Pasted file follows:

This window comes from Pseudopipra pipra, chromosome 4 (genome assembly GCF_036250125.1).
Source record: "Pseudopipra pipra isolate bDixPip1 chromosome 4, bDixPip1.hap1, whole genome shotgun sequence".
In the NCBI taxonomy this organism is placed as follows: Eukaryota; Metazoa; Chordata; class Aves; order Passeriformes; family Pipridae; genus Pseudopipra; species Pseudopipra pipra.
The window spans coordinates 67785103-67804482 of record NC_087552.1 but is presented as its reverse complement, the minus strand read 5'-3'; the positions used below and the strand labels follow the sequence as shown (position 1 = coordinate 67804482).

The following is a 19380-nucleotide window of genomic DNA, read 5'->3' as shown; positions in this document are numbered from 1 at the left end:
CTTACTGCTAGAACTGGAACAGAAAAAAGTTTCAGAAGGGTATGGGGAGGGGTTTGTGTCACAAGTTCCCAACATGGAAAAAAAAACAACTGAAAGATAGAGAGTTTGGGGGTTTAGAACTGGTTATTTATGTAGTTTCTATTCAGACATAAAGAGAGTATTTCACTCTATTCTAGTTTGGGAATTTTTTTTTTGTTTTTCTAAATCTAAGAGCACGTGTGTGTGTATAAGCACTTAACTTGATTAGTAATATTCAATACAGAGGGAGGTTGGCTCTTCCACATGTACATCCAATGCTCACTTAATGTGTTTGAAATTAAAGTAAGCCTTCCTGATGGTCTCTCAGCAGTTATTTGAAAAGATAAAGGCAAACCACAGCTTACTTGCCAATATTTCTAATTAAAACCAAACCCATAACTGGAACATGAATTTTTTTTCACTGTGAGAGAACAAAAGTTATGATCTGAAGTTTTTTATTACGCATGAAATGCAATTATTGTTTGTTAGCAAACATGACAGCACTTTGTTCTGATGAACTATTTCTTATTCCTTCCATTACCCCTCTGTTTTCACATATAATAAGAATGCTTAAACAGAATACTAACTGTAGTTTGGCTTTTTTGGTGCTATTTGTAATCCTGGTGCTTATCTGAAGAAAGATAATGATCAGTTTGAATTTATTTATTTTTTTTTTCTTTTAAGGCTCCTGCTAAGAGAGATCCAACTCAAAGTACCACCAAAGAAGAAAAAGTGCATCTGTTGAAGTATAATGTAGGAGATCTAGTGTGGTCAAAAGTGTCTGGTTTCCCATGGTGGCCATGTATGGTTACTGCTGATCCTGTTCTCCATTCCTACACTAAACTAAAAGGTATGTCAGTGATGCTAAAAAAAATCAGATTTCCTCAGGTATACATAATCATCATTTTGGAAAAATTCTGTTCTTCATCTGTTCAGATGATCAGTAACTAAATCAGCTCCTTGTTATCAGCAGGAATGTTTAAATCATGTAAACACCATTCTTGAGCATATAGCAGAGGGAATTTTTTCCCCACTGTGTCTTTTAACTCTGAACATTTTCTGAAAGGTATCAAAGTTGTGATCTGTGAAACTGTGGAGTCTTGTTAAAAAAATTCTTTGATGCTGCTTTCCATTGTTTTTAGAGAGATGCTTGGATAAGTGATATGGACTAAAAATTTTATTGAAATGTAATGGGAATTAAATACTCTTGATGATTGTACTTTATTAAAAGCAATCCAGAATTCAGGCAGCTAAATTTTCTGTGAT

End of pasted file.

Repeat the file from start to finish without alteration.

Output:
This window comes from Pseudopipra pipra, chromosome 4 (genome assembly GCF_036250125.1).
Source record: "Pseudopipra pipra isolate bDixPip1 chromosome 4, bDixPip1.hap1, whole genome shotgun sequence".
In the NCBI taxonomy this organism is placed as follows: Eukaryota; Metazoa; Chordata; class Aves; order Passeriformes; family Pipridae; genus Pseudopipra; species Pseudopipra pipra.
The window spans coordinates 67785103-67804482 of record NC_087552.1 but is presented as its reverse complement, the minus strand read 5'-3'; the positions used below and the strand labels follow the sequence as shown (position 1 = coordinate 67804482).

The following is a 19380-nucleotide window of genomic DNA, read 5'->3' as shown; positions in this document are numbered from 1 at the left end:
CTTACTGCTAGAACTGGAACAGAAAAAAGTTTCAGAAGGGTATGGGGAGGGGTTTGTGTCACAAGTTCCCAACATGGAAAAAAAAACAACTGAAAGATAGAGAGTTTGGGGGTTTAGAACTGGTTATTTATGTAGTTTCTATTCAGACATAAAGAGAGTATTTCACTCTATTCTAGTTTGGGAATTTTTTTTTTGTTTTTCTAAATCTAAGAGCACGTGTGTGTGTATAAGCACTTAACTTGATTAGTAATATTCAATACAGAGGGAGGTTGGCTCTTCCACATGTACATCCAATGCTCACTTAATGTGTTTGAAATTAAAGTAAGCCTTCCTGATGGTCTCTCAGCAGTTATTTGAAAAGATAAAGGCAAACCACAGCTTACTTGCCAATATTTCTAATTAAAACCAAACCCATAACTGGAACATGAATTTTTTTTCACTGTGAGAGAACAAAAGTTATGATCTGAAGTTTTTTATTACGCATGAAATGCAATTATTGTTTGTTAGCAAACATGACAGCACTTTGTTCTGATGAACTATTTCTTATTCCTTCCATTACCCCTCTGTTTTCACATATAATAAGAATGCTTAAACAGAATACTAACTGTAGTTTGGCTTTTTTGGTGCTATTTGTAATCCTGGTGCTTATCTGAAGAAAGATAATGATCAGTTTGAATTTATTTATTTTTTTTTTCTTTTAAGGCTCCTGCTAAGAGAGATCCAACTCAAAGTACCACCAAAGAAGAAAAAGTGCATCTGTTGAAGTATAATGTAGGAGATCTAGTGTGGTCAAAAGTGTCTGGTTTCCCATGGTGGCCATGTATGGTTACTGCTGATCCTGTTCTCCATTCCTACACTAAACTAAAAGGTATGTCAGTGATGCTAAAAAAAATCAGATTTCCTCAGGTATACATAATCATCATTTTGGAAAAATTCTGTTCTTCATCTGTTCAGATGATCAGTAACTAAATCAGCTCCTTGTTATCAGCAGGAATGTTTAAATCATGTAAACACCATTCTTGAGCATATAGCAGAGGGAATTTTTTCCCCACTGTGTCTTTTAACTCTGAACATTTTCTGAAAGGTATCAAAGTTGTGATCTGTGAAACTGTGGAGTCTTGTTAAAAAAATTCTTTGATGCTGCTTTCCATTGTTTTTAGAGAGATGCTTGGATAAGTGATATGGACTAAAAATTTTATTGAAATGTAATGGGAATTAAATACTCTTGATGATTGTACTTTATTAAAAGCAATCCAGAATTCAGGCAGCTAAATTTTCTGTGAT